We look for collaborators who have a hunger to learn more about general information across multiple disciplines while specializing in a few specific areas of interest. This allows for well-rounded and informed team members who understand each other’s terminology and skill sets.
Further Reading on Collaboration:
Bloomberg: Smashing Silos
Silos can limit collaboration across disciplines. When hierarchy and formality come into play during collaboration, team members will not feel comfortable sharing their ideas for fear of receiving unwanted attention from the “higher ups”. Smashing those silos will provide a level playing field for collaboration in an open environment.
(the link previously in this post was removed because the site was taken down)
Inman News: The Most Rewarding Problems Require Collaboration
Collaboration software like Google Docs are fantastic, but they come with their own set of issues. Whiteboards provide a physical space for problem solving. The bigger the whiteboard, the bigger the problems you can solve.
Harvard Business Review: Eight Ways to Build Collaborative Teams
There are some interesting paradoxes when it comes to collaborating. The best teams for collaborating are large, virtual, diverse, and are made up of highly educated specialists. Unfortunately those same qualities make collaboration difficult as they may be less likely to share their expertise, learn from each other, or help one another.
White Paper: How the Workplace Can Improve Collaboration
Many are trying to tackle this issue of effective collaboration. The structure of a workplace can play a crucial role in making or breaking the collaborative nature of a team. Companies must think about how they want their employees to interact and structure the office space around that goal.
IntroHive: How to Create an Open Collaborative Workplace
With fewer face-to-face interactions occurring in the digitally connected world, silos can easily be created that hinder collaboration. Hold effective brainstorming sessions, create functional teams, and utilize one-on-one meetings with your employees to break through those digital silos.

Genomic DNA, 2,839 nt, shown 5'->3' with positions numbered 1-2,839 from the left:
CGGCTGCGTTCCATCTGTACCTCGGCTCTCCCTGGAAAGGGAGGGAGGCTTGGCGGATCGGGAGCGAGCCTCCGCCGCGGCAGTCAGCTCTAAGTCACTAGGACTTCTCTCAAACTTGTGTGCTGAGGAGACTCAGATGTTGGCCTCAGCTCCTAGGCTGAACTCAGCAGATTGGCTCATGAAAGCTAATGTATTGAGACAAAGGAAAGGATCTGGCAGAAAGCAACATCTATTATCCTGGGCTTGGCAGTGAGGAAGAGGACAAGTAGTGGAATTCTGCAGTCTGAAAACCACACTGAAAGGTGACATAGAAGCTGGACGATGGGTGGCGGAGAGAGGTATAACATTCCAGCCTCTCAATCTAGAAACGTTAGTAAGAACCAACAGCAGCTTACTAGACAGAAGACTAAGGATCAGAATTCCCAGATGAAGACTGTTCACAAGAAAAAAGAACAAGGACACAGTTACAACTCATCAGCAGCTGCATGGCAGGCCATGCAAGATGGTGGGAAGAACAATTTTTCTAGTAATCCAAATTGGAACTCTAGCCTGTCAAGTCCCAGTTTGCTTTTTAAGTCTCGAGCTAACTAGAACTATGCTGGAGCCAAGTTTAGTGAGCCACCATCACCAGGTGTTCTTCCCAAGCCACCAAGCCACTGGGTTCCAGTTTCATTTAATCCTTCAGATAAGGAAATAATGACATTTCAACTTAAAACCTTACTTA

Mindjet: 5 Pitfalls of Collaboration
While there are many benefits to collaboration, there are also several issues. There can be ambiguity with roles and purpose, information overload, and diffusion of praise or blame. Decide when it is best to use collaboration and when another option might be a better choice.
Agile Improv: Productivity and Collaboration In Person
The physical workspace is extremely important for creating a productive environment. Design your space around people, not workers. Think about creating several spaces: a more social space, flexible meeting areas, and quiet areas.
Elcom: Importance of Collaboration in Today’s Workplace
Using collaboration tools like a company wiki or instant messaging to get the whole team on the same page. Collaboration creates a happier workforce and represents an educated one. The tools also allow for connectivity even if the team is working remotely.
Cleverism: How to Collaborate With and Influence People Using the SCARF Model
Collaboration is an increasingly important skill to produce successful teams. The SCARF model teaches the best way to socially interact with members of your team in order to promote connection, cooperation, and ultimately higher productivity.